I did something today I thought I would never do, I gave up my unlimited iPhone data plan for the 5GB WiFi tethering plan. No, I wasn't forced by the now famous AT&T strong-arm tactic of throttling data speeds for people who reach or surpass the 2GB data use limit. From what I understand those "limits" are subject to regional use patterns and can vary greatly from region to region. I suspect those limits might be a bit higher in NYC as I have never received the dreaded throttling email and I consistently use at least 2-4GB on a monthly basis.
So why did I volunteer to spend the extra 20 bucks a months for the 5GB plan? Simply put, I want to tether my iPad. With the new iPad 3 right around the corner, I was really contemplating going with a 3G (ahem, 4G LTE?) iPad. For me and my usage patterns, I just couldn't justify paying the premium for the data enabled iPad and then an additional $25 a month for the ipad data plan. By going the 5GB tethering route, I save $5 a month in data plan costs and can carry the plan thru to the next (ahem 4G) iPhone <insert number here>. As for the unlimited and data caps, I looked at my useage over a year timeframe and found that I rarely exceeded 4GB even with all the MLB baseball games via the MLB At Bat app, CBS NY app for WFAN 660 sports radio, and the various podcast downloads and streams I do with PocketCasts.
I look forward to tethering my iPad on my daily bus ride commute which can range anywhere from 45mins to 2 hrs based on NYC traffic. I'll be sure to have my iPwr battery backups (2 of them) readily available in my messenger bag.
Rest in peace Gary Carter. As a life-long Mets fan, I fondly remember all the joy and excitement Gary Carter brought to the Mets and their fans. He was the missing piece of the '86 World Series champs. A true champion, sportsman, and team player, the hall of fame catcher will always be remembered as "The Kid".
Thank you Gary for all the joy you brought to my life, the Mets, and to baseball fans. Rest in peace.
he edict was set. The wife threw down the gauntlet and declared, "I want to be able to listen to my iPad kind of like we do with the iHome dock we have in the bedroom." Well, that got me thinking about the types of solutions availble to comply with that request. Using Airplay with our entertainment center was an option, but a bit too cumbersome and inconvienient, especially if one of us is already watching TV. Another clock/radio dock that accommodates the iPad was another choice. Choice number three was a dedicated speaker system that leveraged Bluetooth. Off to the Apple Store I went.
Looking over the choices, I came across the Ailph Jambox. The Jambox is a small (about the size of a wireless home phone handset, except a little thicker), rectangular box that comes in several colors (Blue, Red, Black, Blue, and Grey). Ailph claims the box can output up to 85 decibles of sound which is right in the middle of the sound output of an average motorcycle and a rock concert. The sound is generated by a pair of ultra domed speakers capable of both low (woofer) and high (tweeter) output. Based on my experience thusfar, I can vouch that the output from the Jambox can fill up a 25' x 19' room very nicely.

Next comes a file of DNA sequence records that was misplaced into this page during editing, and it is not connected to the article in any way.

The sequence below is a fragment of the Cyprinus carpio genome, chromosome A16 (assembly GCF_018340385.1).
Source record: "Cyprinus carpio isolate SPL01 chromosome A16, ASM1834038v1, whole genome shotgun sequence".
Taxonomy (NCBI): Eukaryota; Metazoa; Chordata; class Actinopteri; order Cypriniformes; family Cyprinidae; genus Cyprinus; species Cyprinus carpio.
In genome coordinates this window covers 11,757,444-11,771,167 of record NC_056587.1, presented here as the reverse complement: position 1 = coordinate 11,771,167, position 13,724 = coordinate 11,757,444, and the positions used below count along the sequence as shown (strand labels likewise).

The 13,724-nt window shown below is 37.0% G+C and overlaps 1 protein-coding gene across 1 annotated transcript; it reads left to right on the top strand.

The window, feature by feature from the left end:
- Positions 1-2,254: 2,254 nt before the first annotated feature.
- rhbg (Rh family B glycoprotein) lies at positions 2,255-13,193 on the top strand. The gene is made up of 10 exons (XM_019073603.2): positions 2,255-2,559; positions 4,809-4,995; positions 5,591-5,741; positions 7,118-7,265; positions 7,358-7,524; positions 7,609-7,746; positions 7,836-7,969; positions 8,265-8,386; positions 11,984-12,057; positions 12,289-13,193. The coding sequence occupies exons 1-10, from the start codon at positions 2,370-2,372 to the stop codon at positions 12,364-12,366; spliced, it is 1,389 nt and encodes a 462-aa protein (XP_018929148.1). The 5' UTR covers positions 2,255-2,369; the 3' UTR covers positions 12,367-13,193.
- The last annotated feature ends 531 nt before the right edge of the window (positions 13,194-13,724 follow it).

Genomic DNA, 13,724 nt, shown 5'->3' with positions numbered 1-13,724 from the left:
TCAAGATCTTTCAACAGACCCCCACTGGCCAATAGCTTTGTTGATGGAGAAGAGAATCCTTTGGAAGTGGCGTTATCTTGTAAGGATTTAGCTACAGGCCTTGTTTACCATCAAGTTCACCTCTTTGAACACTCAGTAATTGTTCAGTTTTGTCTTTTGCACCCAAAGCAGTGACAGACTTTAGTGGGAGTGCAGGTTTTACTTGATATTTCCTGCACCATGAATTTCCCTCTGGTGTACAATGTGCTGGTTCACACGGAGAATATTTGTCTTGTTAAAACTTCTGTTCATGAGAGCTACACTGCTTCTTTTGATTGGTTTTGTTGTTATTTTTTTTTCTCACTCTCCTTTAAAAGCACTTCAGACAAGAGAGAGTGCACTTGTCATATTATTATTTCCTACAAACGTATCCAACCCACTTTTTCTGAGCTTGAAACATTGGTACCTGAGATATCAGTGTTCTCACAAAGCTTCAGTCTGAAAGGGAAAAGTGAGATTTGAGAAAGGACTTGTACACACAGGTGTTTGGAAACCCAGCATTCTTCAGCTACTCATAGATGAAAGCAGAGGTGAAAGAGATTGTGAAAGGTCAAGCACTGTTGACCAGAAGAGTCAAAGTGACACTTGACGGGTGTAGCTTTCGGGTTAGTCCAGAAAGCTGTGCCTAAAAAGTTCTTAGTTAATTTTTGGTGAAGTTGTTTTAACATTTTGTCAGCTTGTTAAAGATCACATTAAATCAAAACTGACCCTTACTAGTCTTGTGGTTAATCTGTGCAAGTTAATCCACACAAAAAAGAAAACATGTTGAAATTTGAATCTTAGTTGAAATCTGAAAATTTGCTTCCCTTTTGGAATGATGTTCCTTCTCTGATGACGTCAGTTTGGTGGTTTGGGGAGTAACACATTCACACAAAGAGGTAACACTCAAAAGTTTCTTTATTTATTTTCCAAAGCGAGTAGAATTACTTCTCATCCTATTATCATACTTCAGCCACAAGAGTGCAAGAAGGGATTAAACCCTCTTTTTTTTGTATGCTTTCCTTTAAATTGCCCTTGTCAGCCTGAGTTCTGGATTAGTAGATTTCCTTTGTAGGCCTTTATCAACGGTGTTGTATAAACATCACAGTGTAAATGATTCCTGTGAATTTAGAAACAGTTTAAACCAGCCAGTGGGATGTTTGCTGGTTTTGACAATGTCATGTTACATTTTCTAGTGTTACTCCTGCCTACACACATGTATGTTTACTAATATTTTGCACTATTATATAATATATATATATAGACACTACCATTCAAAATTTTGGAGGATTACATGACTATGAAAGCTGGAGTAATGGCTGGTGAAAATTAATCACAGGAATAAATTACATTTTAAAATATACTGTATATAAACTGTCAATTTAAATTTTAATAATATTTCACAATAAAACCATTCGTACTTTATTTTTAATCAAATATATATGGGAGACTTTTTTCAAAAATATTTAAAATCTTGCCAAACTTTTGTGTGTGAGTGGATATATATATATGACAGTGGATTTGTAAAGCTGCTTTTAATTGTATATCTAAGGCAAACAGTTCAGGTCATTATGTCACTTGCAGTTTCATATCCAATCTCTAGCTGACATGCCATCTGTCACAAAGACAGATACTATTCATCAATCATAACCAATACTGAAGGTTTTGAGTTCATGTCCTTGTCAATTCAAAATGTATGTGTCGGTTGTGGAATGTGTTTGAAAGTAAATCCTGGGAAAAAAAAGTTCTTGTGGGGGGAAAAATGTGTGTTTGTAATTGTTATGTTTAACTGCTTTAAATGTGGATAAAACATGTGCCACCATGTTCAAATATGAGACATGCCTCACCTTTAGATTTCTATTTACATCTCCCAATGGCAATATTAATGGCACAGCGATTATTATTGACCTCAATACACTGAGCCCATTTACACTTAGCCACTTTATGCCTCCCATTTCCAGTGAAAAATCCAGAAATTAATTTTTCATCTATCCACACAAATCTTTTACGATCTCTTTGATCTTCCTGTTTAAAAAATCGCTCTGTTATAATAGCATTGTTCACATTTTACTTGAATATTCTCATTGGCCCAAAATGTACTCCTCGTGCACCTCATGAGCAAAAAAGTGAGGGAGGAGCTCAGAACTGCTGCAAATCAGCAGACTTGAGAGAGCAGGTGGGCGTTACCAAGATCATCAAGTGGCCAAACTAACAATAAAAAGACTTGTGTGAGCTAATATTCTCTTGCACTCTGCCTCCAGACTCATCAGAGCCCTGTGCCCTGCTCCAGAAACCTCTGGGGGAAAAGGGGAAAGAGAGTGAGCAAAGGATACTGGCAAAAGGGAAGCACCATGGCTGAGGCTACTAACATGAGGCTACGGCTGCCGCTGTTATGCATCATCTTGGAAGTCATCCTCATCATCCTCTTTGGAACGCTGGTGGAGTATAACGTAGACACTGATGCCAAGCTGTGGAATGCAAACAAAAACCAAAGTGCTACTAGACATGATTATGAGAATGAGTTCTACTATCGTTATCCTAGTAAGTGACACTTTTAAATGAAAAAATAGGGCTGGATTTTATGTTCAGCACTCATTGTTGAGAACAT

Connection to the Jambox is performed via Bluetooth. Pairing with the iPad was quick and painless. Sliding and holding the power switch on the side of the Jambox puts the device into pairing mode. A lovely voice tells you the state and status of the box. Upon a successful pairing, that lovely voice confirms that there is a connection and then you're good to go. On the iPad, a small icon is displayed in-between the Bluetooth symbol and the battey percentage meter.
How does the Jambox sound? I am certainly no audiophile but I do appreciate good-sounding music. In terms of loudness, the Jambox is capable of getting quite loud without signifcant distortion of sound. The device is able to pump out a surprising amount of bass as well. The official specs of the Jambox have the Frequency Response at 60 Hz - 20 kHz, a pretty respectible figure considering the size and power of this little box. I played several types of music genre's on the Jambox (some iTunes purchased 256kb AAC's and some 320kb MP3's) and all sounded fine at various sound levels. Only at the extreme most-upper volume levels did the sound start to sound a bit muffled.